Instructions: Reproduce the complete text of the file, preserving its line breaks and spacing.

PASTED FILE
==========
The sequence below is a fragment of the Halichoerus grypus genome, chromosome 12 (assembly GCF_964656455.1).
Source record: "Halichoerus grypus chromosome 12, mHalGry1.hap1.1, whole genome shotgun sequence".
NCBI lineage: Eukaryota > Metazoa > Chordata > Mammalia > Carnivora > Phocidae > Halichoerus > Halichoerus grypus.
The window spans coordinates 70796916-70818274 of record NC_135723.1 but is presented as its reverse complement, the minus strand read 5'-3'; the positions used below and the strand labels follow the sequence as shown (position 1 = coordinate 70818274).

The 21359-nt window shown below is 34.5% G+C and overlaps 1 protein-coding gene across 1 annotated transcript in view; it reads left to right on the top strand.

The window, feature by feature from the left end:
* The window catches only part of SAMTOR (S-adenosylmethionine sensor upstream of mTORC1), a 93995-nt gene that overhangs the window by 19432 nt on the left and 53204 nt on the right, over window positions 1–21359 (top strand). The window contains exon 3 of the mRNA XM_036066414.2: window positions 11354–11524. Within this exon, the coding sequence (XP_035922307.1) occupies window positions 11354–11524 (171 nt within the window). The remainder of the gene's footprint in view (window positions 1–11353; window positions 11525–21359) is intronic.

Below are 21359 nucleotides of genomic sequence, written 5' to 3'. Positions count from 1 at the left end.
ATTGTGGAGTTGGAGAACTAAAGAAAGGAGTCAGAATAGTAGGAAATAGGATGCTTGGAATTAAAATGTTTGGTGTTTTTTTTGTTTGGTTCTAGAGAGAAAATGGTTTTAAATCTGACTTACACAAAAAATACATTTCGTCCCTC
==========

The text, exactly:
The sequence below is a fragment of the Halichoerus grypus genome, chromosome 12 (assembly GCF_964656455.1).
Source record: "Halichoerus grypus chromosome 12, mHalGry1.hap1.1, whole genome shotgun sequence".
NCBI lineage: Eukaryota > Metazoa > Chordata > Mammalia > Carnivora > Phocidae > Halichoerus > Halichoerus grypus.
The window spans coordinates 70796916-70818274 of record NC_135723.1 but is presented as its reverse complement, the minus strand read 5'-3'; the positions used below and the strand labels follow the sequence as shown (position 1 = coordinate 70818274).

The 21359-nt window shown below is 34.5% G+C and overlaps 1 protein-coding gene across 1 annotated transcript in view; it reads left to right on the top strand.

The window, feature by feature from the left end:
* The window catches only part of SAMTOR (S-adenosylmethionine sensor upstream of mTORC1), a 93995-nt gene that overhangs the window by 19432 nt on the left and 53204 nt on the right, over window positions 1–21359 (top strand). The window contains exon 3 of the mRNA XM_036066414.2: window positions 11354–11524. Within this exon, the coding sequence (XP_035922307.1) occupies window positions 11354–11524 (171 nt within the window). The remainder of the gene's footprint in view (window positions 1–11353; window positions 11525–21359) is intronic.

Below are 21359 nucleotides of genomic sequence, written 5' to 3'. Positions count from 1 at the left end.
ATTGTGGAGTTGGAGAACTAAAGAAAGGAGTCAGAATAGTAGGAAATAGGATGCTTGGAATTAAAATGTTTGGTGTTTTTTTTGTTTGGTTCTAGAGAGAAAATGGTTTTAAATCTGACTTACACAAAAAATACATTTCGTCCCTC